In certain circumstances micro-hydro can be profitable in financial terms, while in other circumstances, unprofitable plants can have strong positive impacts on the lives of local people and the local environment. Micro-hydro projects can achieve a wide range of objectives and each project should be considered independently. Much confusion and misunderstanding arises when all micro-hydro plants are treated as the same. It is important to judge the viability of each project in terms of its specific objectives. Generally, the objectives of micro-hydro projects are often technology, socially or financially motivated. Many projects have been driven by ‘technology push’, with micro-hydro developing into a mature technology greatly improved by electronic load controllers, low-cost turbine designs, and the use of plastics in pipework and penstocks. Other projects have been driven by their contributions to social justice, quality of life improvements, and the environment. In Sri Lanka, hydro plants have often been installed to ‘improve the quality of life by providing electric lights’. Micro-hydro as ‘social infrastructure’ encompasses schemes for the supply of drinking water, health clinics and schools. Micro-hydro as ‘physical infrastructure’ is that which applies to more general electric power generation. More recently, micro-hydro has been seen in terms of small and medium enterprise development, for the role it can play in improving livelihoods.
Within the objectives that are laid out for a micro-hydro project, decisions must be made between the two extremes of financial profitability and social impact. There is likely to be a middle ground where social impacts can be achieved profitably. To ensure that micro-hydro investments are successful both financially and socially, a wide range of actions have to be brought together. These actions take place at various levels: a particular investment in a micro-hydro plant; policy formulation; and in the design and implementation of support programmes and mechanisms.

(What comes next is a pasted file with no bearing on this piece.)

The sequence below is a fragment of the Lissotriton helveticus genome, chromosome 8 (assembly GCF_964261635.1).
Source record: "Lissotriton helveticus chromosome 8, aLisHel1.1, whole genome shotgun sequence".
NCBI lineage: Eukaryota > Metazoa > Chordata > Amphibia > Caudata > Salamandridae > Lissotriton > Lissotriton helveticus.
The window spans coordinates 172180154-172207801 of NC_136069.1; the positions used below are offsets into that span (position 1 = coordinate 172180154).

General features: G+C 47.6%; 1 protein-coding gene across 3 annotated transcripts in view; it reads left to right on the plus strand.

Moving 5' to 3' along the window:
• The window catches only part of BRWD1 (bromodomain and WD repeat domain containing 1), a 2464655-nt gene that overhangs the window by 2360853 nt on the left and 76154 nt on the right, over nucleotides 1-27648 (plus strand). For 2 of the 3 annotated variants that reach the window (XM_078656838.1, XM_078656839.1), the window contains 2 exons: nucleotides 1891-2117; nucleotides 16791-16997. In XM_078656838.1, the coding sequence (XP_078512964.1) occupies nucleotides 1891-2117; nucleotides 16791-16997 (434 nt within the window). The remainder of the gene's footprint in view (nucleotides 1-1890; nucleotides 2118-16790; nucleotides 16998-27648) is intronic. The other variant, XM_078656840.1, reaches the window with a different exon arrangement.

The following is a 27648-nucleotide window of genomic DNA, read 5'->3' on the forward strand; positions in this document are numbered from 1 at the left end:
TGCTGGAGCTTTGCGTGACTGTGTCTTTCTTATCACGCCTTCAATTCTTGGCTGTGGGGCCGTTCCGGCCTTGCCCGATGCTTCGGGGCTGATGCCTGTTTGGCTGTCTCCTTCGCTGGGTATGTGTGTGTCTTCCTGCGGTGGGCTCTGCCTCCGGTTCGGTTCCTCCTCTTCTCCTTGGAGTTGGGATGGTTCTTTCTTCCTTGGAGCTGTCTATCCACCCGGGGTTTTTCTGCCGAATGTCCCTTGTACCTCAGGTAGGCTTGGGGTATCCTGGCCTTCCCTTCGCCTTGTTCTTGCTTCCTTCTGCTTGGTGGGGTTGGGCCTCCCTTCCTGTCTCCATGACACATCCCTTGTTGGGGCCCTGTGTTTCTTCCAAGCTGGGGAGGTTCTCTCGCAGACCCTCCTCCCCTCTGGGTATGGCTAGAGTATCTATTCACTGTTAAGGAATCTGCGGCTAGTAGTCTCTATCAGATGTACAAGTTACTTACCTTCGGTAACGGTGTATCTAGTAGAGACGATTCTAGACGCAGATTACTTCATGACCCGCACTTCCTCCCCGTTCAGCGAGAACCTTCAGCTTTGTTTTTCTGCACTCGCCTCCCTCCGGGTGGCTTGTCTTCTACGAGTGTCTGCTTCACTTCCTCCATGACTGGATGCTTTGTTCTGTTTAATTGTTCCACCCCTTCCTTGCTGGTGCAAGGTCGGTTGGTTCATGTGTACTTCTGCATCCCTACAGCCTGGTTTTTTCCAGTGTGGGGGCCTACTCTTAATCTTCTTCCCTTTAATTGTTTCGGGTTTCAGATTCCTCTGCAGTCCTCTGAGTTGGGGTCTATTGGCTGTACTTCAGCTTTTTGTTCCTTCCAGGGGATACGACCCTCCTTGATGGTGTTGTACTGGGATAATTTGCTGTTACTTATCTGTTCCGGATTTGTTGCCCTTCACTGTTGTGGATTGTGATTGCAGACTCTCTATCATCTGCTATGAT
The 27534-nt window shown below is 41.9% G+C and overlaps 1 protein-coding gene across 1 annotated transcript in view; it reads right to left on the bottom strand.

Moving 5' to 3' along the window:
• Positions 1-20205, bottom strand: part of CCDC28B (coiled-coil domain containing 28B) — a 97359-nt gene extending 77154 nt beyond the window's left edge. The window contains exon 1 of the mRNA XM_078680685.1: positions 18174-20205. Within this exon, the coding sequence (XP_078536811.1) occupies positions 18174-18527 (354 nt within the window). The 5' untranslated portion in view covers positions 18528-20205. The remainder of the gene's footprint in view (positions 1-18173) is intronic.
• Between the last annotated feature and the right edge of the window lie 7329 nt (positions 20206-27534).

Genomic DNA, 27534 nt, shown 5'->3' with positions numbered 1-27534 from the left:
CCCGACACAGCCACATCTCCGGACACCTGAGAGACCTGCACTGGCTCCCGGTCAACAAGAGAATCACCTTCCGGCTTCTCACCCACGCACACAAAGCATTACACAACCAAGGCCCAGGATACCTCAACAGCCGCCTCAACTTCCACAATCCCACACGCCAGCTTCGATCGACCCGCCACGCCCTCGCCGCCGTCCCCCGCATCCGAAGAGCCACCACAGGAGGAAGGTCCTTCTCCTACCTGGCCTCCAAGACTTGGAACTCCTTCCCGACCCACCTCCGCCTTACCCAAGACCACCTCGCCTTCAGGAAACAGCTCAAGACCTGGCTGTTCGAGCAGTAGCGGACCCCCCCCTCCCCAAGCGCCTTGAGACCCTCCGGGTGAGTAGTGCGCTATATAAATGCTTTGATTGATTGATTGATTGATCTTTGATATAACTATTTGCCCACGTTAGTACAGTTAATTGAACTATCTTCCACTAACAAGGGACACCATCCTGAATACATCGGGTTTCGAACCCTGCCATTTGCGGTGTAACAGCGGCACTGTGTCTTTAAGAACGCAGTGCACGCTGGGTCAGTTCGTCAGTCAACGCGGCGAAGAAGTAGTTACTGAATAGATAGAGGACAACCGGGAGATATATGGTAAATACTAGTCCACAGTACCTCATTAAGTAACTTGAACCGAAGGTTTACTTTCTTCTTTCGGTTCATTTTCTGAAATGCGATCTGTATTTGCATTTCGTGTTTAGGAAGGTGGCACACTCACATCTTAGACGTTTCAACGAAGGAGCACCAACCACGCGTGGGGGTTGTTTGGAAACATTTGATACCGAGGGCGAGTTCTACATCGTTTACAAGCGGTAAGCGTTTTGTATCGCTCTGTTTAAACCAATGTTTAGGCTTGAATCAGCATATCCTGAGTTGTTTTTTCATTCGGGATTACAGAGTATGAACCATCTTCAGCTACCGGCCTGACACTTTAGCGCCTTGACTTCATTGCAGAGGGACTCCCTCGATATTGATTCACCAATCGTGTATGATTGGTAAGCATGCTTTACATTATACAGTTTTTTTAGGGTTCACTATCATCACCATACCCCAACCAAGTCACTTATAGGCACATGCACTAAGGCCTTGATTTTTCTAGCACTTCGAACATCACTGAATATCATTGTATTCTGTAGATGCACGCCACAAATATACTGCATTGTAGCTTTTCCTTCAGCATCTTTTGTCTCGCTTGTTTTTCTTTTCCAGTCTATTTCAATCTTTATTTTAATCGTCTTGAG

Financially, a package needs to be put in place to build and operate a micro-hydro plant. This covers:
- Transaction costs of assembling the equity and securing loans;
- Obtaining subsidies;
- The assessment and assurance of the financial viability of schemes;
- The management of guarantees;
- The establishment of collateral;
- The management of loan repayment and dividends to equity holders.
The technical aspect involves work in improving options through technology research and development and importing know-how to supply the necessary goods and services. Hardware and engineering skills are highly important, as there is a great need to get the technology right, and to develop the technical skills necessary to build, install, operate and maintain the equipment locally. Organisation is required for the initiation and implementation of the programme and to construct an environment for regulation and support in which micro-hydro and those involved can thrive. Socially, owners and beneficiaries of projects and the resulting community development need to be identified. This includes enabling a group of people to acquire the capabilities to take on and run each individual project.
Within the first six years of its inception in 1991, ITDG’s micro-hydro project had implemented 27 micro-hydro schemes in the Southern and Sabaragamuwa provinces. One example is the micro-hydro scheme in Katepola, Ratnapura District.